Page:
Elon Musk blames ‘fun police’ for recall of over 500,000 vehicles with feature to make goat sounds

Tesla CEO Elon Musk in Gruenheide near Berlin in September 2020  (AFP via Getty Images)
Tesla CEO Elon Musk in Gruenheide near Berlin in September 2020 (AFP via Getty Images)
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Tesla is recalling more than 500,000 vehicles in the US that have the Boombox feature – a software update that allows drivers to play preset or custom sounds from an external speaker such as a bleating goat, fart noises or holiday jingles.

The US National Highway Traffic Safety Administration said while the feature can “enhance the conspicuity” of vehicles to pedestrians, vehicles that use Boombox when in motion may “increase the risk of collision”.

The Federal Motor Vehicle Safety Standards (FMVSS) establishes requirements for pedestrian alert sounds for electric and hybrid vehicles, and prohibits manufacturers from “altering or modifying the sound emitting capability of the pedestrian warning system (PWS), through which the pedestrian alert sounds emit,” the safety regulator said.

“While Boombox and the pedestrian alert sound are mutually exclusive sounds, sounds emitted using Boombox could be construed to obscure or prevent the PWS from complying with FMVSS 141 when the vehicle is in motion,” it added.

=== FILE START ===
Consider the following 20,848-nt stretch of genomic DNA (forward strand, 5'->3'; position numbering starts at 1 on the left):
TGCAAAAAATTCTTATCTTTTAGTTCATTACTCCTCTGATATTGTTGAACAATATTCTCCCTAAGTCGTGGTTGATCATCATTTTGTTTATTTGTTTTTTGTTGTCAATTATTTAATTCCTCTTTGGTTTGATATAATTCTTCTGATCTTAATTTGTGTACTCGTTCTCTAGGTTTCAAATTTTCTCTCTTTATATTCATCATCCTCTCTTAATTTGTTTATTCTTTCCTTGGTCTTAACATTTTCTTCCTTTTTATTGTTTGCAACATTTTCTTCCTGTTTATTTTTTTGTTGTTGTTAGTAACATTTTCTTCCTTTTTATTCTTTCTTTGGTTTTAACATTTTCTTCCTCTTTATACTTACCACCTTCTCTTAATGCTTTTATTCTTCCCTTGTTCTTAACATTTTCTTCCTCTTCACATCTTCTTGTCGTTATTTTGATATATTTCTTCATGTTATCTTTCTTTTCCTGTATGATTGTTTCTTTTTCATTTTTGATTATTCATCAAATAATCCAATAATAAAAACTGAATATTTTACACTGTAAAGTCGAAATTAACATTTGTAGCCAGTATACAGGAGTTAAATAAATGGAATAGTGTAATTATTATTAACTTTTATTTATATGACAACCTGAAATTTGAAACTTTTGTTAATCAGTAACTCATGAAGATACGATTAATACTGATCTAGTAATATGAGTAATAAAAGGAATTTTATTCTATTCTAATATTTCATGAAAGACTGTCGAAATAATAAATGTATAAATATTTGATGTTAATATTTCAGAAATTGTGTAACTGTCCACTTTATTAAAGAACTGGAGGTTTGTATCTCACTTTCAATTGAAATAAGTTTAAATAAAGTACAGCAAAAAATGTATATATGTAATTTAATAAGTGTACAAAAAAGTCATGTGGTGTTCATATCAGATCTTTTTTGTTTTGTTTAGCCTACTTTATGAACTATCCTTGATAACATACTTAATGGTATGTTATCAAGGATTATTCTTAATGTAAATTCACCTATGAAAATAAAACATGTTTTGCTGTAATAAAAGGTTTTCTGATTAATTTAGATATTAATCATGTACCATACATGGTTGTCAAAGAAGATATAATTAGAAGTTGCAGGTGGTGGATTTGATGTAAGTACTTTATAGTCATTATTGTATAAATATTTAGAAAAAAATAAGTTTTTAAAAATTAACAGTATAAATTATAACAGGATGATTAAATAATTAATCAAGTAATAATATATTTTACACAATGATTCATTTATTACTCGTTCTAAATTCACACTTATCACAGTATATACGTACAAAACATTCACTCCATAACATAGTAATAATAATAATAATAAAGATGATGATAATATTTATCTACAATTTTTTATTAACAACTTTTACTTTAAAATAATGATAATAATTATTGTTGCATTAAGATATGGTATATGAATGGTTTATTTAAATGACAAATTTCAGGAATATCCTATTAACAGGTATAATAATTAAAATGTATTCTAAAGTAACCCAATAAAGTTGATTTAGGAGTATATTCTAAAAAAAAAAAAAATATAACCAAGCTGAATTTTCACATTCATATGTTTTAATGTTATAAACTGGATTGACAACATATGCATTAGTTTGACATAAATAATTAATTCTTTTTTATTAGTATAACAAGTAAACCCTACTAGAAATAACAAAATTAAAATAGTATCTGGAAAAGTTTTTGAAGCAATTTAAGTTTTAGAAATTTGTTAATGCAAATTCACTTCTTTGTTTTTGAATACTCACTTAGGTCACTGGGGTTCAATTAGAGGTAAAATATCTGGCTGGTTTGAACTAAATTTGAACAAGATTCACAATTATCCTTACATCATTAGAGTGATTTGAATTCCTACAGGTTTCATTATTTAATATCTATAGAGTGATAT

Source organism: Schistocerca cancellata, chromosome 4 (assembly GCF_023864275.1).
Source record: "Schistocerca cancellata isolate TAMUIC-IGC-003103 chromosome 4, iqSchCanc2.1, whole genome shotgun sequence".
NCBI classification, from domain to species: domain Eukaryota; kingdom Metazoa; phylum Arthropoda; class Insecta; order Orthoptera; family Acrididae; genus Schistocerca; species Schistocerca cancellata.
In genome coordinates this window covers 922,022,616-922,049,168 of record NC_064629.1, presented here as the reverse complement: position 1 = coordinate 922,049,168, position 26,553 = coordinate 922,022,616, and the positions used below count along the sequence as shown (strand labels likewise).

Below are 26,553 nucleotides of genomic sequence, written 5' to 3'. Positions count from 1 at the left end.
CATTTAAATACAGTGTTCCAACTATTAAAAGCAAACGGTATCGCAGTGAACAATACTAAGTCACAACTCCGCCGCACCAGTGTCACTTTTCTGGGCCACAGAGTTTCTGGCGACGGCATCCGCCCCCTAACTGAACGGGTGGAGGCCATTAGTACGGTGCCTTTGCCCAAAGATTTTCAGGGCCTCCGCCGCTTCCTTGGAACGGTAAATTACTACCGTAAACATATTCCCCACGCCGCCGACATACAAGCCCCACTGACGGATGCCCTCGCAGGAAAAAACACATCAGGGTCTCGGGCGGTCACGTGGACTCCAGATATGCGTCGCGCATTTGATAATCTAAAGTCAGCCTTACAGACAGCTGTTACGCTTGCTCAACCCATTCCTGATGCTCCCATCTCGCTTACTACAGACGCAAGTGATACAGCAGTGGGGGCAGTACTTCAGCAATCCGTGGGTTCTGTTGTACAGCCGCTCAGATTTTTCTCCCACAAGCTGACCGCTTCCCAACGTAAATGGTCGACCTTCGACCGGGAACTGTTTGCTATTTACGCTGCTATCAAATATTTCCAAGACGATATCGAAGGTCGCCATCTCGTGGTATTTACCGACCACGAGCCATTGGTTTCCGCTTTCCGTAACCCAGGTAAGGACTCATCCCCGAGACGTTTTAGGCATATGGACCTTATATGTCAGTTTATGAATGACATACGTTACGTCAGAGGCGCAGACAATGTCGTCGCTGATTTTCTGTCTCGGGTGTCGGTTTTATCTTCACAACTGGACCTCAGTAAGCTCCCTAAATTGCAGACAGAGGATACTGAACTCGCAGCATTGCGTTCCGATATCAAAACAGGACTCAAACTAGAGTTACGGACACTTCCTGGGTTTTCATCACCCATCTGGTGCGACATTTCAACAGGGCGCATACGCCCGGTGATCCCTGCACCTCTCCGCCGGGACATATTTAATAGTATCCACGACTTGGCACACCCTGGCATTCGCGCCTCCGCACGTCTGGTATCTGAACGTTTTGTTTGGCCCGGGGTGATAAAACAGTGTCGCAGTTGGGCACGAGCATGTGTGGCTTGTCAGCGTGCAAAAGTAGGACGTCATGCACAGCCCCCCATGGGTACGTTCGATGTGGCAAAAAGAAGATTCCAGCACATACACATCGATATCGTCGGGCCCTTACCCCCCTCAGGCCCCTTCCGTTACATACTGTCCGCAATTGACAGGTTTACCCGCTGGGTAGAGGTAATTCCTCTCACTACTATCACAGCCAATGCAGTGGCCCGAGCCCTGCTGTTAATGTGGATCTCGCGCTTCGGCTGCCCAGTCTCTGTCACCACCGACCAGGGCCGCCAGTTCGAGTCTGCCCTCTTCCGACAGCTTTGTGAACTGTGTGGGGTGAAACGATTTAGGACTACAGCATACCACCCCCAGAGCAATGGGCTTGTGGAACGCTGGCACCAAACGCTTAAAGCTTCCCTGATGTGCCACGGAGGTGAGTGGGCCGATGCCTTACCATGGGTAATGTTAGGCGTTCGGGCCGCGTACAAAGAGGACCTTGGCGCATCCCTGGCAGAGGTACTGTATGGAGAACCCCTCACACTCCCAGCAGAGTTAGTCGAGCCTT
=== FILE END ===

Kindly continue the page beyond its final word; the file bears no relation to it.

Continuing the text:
On Twitter, Tesla chief Elon Musk claimed that the “fun police” had forced the company to recall the vehicles.

The recent recall covers more than 579,000 vehicles, including some 2020 through 2022 Tesla Model X, S, and Y vehicles, as well as 2017 through 2022 Model 3s.

This is Tesla’s fourth recall made public in the last few weeks.

Last week, the company recalled 27,000 cars in the US due to windshield defrosting problems. Earlier this month, Tesla recalled more than 817,000 cars after it was found that in some of these vehicles an audible alert may not activate when they start and the driver has not buckled the seat belt.

The electric car manufacturer also recalled over 50,000 US vehicles earlier this month with the full self-driving (Beta) software that allowed some cars to conduct “rolling stops” and not come to a complete stop at intersections. In December, it recalled half a million of its vehicles due to rear-view camera issues and front hood problems.

Two of the recalls were due to the electric car manufacturer violating federal motor vehicle safety standards, while the others were software bugs.

The new Boombox violation too is expected to be fixed with a free-of-charge, over-the-air software update that will disable the feature in drive, neutral, and reverse modes.